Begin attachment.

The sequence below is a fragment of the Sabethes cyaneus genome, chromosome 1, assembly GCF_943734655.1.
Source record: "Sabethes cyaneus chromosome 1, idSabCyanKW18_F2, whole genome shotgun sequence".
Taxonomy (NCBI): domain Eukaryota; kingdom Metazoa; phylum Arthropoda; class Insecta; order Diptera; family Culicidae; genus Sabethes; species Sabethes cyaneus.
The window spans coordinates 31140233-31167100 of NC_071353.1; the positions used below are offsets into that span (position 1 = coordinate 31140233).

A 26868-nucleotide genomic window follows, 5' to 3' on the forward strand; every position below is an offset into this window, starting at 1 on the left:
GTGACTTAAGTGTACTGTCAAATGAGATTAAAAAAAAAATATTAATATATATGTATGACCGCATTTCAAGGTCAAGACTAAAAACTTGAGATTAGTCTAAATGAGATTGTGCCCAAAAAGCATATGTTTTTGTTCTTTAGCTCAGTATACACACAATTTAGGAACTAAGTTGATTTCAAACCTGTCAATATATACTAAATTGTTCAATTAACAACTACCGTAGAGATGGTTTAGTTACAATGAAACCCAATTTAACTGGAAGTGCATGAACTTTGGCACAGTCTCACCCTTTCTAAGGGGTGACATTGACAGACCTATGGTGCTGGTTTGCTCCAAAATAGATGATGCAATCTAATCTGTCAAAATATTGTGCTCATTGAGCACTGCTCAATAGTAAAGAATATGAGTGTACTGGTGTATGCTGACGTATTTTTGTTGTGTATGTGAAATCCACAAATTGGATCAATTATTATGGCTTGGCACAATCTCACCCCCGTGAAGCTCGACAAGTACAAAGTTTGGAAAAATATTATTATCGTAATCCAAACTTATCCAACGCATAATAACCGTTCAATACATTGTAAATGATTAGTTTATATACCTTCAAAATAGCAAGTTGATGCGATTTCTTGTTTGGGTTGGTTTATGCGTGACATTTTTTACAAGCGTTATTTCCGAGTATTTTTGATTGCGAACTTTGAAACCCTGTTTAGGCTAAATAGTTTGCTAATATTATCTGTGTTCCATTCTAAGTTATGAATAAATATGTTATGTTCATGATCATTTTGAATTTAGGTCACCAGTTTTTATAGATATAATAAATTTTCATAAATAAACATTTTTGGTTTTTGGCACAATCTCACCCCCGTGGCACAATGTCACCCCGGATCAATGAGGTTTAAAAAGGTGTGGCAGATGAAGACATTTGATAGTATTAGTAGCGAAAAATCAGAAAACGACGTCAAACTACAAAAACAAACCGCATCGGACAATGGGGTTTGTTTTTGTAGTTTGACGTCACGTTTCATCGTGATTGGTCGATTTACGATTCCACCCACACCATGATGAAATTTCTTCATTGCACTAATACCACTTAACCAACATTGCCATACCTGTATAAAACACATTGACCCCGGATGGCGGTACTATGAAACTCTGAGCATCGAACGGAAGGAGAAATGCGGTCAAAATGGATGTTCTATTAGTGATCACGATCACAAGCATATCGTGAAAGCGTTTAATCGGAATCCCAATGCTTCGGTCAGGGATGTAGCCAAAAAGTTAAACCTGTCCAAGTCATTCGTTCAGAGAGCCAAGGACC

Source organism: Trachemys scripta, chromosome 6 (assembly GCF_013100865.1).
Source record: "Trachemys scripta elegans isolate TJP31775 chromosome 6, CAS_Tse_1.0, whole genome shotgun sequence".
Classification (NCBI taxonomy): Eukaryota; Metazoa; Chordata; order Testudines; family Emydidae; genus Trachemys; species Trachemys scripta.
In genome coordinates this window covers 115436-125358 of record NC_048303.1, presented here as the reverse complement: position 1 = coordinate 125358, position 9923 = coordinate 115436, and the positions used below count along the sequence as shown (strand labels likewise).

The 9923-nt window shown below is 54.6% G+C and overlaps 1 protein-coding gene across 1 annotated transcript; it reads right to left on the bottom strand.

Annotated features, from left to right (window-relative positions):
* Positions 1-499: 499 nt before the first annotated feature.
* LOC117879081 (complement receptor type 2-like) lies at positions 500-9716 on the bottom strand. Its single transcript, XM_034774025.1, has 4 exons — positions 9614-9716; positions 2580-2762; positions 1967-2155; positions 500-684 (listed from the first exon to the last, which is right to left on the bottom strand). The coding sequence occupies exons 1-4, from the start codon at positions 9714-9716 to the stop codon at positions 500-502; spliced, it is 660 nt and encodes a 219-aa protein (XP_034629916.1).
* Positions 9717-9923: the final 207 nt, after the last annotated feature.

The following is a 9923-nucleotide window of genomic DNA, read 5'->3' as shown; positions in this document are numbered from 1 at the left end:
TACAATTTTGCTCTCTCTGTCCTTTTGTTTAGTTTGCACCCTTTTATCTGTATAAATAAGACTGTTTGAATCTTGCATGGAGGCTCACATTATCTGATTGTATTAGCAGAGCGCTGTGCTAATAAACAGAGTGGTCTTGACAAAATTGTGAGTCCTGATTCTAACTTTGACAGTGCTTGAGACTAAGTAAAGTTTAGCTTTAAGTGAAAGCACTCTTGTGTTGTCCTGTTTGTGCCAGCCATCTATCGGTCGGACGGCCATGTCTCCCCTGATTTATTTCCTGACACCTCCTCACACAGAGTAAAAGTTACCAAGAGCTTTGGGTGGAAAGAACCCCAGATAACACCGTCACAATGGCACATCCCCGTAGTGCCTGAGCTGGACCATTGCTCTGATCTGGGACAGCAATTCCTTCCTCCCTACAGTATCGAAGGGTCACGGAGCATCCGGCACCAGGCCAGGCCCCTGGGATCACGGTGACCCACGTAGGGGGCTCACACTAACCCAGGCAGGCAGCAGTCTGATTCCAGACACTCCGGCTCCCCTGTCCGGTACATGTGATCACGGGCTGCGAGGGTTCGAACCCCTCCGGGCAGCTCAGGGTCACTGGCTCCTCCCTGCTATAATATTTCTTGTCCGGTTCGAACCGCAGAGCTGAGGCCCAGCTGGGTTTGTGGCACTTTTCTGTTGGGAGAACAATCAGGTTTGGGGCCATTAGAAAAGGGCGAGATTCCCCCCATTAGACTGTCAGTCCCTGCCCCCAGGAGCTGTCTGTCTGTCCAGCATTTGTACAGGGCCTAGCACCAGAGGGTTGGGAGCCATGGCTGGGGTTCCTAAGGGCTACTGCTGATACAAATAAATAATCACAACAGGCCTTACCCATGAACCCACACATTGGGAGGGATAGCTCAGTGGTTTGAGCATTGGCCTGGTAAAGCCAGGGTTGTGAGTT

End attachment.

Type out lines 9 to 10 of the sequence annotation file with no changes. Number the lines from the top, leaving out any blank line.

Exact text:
Classification (NCBI taxonomy): Eukaryota; Metazoa; Chordata; order Testudines; family Emydidae; genus Trachemys; species Trachemys scripta.
In genome coordinates this window covers 115436-125358 of record NC_048303.1, presented here as the reverse complement: position 1 = coordinate 125358, position 9923 = coordinate 115436, and the positions used below count along the sequence as shown (strand labels likewise).